Most of the Muslim world starts fasting tomorrow (it varies due to moon sightings done in each country). Having been raised a Catholic, I can understand how non-Muslims are unsure how to interact with Muslim friends and colleagues for this entire month. So here are a few pointers:
1. Ramadhan (or Ramadan) is actually the name of a month. The Muslim calendar, which is lunar-based, has Arabic names for the months and fasting falls on this particular month.
2. Two simple ways of greeting Muslims are: ‘Ramadan Mubarak’, which simply means ‘Blessed Ramadan’ or ‘Ramadan Kareem’, which translates to ‘Generous Ramadan’. (‘Happy Ramadan’ sounds reaaally awkward; it’s like greeting a Christian ‘Happy Good Friday’)
3. In this entire month, Muslims refrain from eating and drinking from sunrise to sunset. Smoking is also forbidden, as well as sexual activity between spouses. (NB: Sex outside of marriage is completely forbidden.)
4. Throughout this month, there are special prayers at night called ‘taraweeh’. Taraweeh prayers are quite rigorous, as they involve reading long portions of the Qur’an (i.e. standing for long periods of time) and a lot of physical movement, as well (bowing, prostrating, etc). These prayers are not obligatory but many Muslims try to do it because (i) they can only be done in the month of Ramadhan and (ii) it is said that “Whosoever stands in the nights of Ramadan, with faith and in hope of receiving Allah’s reward, his past sins will be forgiven”.
5. Fasting, combined with taraweeh, can take a physical toll on the fasting Muslim. If you think hunger and thirst are the hardest part of fasting, you’re wrong. It’s actually the fatigue and sleepiness that pose the greatest challenge throughout the day, especially from noon onwards.
6. Ramadhan is a good time for families to eat together twice a day — once in the morning for the suhoor and once in the evening for iftar. When people go out for iftar (or buka puasa, as it is called in the Malay-speaking world), it is often as a family. Personally, I prefer to break fast with my family at home, and would usually politely decline invitations from business associates to have iftar at a hotel or restaurant.
7. Children are not required to fast but are encouraged to practice waking up for the pre-dawn meal and to try to fast for as long as they can during the day. It helps them get used to the process so that by the time they hit puberty (and fasting becomes obligatory upon them), it would not come as a shock.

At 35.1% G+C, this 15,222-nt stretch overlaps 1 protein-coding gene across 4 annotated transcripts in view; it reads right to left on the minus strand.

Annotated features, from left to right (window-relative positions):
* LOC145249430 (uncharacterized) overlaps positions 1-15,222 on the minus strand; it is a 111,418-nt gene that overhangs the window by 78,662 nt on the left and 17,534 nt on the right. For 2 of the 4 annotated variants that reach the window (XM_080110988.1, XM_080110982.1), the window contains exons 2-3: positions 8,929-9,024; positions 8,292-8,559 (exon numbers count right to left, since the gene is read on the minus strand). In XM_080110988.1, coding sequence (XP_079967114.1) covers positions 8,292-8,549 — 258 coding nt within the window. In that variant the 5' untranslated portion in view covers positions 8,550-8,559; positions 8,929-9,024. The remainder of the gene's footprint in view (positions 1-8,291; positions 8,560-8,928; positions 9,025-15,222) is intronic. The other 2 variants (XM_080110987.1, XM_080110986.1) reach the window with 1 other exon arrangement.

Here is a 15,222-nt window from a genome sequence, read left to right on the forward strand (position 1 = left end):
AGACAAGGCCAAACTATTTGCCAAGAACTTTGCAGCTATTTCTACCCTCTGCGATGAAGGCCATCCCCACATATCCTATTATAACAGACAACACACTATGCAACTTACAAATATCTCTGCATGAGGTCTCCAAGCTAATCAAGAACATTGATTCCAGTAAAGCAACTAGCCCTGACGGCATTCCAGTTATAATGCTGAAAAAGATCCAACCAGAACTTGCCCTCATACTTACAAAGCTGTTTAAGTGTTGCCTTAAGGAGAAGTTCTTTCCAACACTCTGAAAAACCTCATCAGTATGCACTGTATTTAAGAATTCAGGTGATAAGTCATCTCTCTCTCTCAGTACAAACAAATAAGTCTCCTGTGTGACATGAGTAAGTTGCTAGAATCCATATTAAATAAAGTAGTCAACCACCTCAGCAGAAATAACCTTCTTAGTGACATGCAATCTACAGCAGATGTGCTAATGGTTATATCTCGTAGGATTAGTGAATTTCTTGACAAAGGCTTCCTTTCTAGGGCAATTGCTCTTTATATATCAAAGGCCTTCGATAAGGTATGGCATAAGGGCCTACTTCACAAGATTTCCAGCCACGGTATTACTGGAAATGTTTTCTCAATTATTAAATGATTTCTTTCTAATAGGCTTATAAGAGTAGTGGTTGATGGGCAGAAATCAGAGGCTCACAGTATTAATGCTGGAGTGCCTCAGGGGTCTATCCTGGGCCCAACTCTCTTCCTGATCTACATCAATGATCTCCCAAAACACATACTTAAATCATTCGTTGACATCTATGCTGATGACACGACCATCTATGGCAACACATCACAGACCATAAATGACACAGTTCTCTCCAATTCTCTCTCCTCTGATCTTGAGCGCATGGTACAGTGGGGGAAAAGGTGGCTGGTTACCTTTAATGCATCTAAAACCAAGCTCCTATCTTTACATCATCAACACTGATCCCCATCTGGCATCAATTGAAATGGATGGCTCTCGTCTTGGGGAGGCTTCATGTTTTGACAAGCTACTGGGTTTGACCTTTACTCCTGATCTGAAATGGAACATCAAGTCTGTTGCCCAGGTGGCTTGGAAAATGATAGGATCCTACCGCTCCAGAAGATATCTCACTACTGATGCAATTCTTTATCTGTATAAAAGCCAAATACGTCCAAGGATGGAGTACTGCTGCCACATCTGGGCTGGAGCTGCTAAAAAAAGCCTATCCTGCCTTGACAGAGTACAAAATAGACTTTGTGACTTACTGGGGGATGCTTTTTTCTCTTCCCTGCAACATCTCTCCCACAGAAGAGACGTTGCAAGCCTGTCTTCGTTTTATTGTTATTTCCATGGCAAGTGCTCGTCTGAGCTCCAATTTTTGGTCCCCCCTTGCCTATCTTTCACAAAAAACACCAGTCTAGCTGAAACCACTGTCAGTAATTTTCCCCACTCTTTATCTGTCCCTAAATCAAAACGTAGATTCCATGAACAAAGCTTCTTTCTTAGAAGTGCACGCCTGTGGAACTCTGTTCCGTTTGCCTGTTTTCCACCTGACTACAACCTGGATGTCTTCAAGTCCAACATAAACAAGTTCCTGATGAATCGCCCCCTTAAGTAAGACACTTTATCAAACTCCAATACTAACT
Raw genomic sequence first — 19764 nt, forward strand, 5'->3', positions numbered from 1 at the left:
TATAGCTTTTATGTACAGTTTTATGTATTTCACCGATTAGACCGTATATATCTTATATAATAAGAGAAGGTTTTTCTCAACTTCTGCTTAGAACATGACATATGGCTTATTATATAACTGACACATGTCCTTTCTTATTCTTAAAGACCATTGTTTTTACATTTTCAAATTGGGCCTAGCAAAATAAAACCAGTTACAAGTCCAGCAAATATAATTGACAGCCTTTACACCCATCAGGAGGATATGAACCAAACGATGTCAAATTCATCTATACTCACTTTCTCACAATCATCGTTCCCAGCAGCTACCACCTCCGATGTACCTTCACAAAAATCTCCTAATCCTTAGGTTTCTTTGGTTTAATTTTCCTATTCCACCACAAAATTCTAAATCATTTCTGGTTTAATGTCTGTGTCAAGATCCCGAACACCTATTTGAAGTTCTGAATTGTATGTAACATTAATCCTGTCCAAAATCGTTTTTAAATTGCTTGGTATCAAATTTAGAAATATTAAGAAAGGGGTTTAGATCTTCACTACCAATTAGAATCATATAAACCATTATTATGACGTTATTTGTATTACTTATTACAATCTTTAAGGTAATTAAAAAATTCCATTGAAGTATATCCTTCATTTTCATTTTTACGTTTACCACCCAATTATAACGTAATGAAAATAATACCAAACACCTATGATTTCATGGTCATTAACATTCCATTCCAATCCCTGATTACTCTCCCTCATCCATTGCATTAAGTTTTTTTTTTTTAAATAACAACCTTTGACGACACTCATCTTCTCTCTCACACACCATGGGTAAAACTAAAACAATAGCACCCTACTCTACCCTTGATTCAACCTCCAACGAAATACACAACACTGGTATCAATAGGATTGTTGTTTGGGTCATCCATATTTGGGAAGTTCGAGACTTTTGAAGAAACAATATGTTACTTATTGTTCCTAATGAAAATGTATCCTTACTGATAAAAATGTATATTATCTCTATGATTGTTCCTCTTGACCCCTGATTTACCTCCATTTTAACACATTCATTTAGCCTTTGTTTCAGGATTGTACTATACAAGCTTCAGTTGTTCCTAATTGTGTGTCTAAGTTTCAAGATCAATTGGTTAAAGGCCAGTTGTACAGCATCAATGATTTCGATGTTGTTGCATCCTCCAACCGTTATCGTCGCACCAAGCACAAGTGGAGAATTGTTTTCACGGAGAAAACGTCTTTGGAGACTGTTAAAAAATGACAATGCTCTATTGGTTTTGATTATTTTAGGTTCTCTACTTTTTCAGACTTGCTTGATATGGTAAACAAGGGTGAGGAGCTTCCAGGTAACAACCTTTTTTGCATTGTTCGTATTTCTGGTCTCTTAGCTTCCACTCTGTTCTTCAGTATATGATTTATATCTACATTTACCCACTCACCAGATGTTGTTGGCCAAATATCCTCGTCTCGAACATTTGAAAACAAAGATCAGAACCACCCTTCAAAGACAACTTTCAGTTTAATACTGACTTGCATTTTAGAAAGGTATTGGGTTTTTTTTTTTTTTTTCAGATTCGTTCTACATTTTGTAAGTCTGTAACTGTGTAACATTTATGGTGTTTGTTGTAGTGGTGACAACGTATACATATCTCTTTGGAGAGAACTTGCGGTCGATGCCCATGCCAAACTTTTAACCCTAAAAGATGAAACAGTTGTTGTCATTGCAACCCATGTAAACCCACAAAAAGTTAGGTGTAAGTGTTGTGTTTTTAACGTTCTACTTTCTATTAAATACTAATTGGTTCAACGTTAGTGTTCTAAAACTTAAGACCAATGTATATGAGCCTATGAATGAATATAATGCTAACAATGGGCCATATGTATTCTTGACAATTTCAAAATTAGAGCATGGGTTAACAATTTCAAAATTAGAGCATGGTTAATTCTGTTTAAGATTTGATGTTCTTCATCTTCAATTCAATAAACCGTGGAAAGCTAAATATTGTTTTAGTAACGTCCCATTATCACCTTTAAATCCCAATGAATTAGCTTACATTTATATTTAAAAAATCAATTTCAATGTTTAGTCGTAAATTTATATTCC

8. Ramadhan would always be either 29 or 30 days only. The end of fasting depends on the sighting of the new moon.
9. During the month of Ramadhan, good deeds are said to be given “manifold reward”, with each good deed receiving ten times or up to seven hundred times the usual reward. So during this month, Muslims give a lot to charity, especially towards the last 10 days of Ramadhan.
10. In Malaysia, it is quite common to see a good number of Muslims spend the last 10 days (and nights) of Ramadhan in mosques to immerse themselves completely in the recitation of the Quran and in prayers. This is not obligatory either.
11. Dates are abundant at this time of the year because they provide energy and fibre. They are often served as the first item for Muslims to break their fast with, together with a glass of water. They’re not an obligatory form of food either.
12. Some people are exempted from fasting, such as people who have illnesses, pregnant women, lactating mothers, as well as women who are having their menses.
13. When Ramadhan ends, the month of Syawal (or Shawwal) begins. The celebration of the end of Ramadhan is called Eid ul Fitr (or Hari Raya Aidilfitri in Malaysia, often shortened to Raya) and is, technically, only for a day, even if it is celebrated for an entire month in Malaysia.
14. On Eid ul Fitr, people take a bath, wear their best clothes (new clothes, if they can afford it), and go to the mosque to listen to a special sermon and to pray. Then they go home and share a meal with the family…and go out and visit family and friends and have even more food!
15. After Eid ul Fitr, it is recommended to fast another 6 days through out the month of Syawal as it is said that, by fasting in Ramadhan and adding 6 days in Syawal, it will be as though one has fasted for an entire year.
16. Throughout the year, Muslims can also fast as an ‘extra’ form of worship or to replace the days when they have not been able to fast.
17. It is perfectly all right if you forget that we are fasting and you eat or drink in front of us but it can be quite challenging, especially when your food or drink has a strong aroma like coffee or chocolate, which can trigger hunger pangs, so yes, it would be good to avoid having those things in the office! Unless you pack some for us to eat later 😁
Please feel free to ask any questions in the comments for anything that you’ve always wanted to ask Ramadhan but did not know who to ask!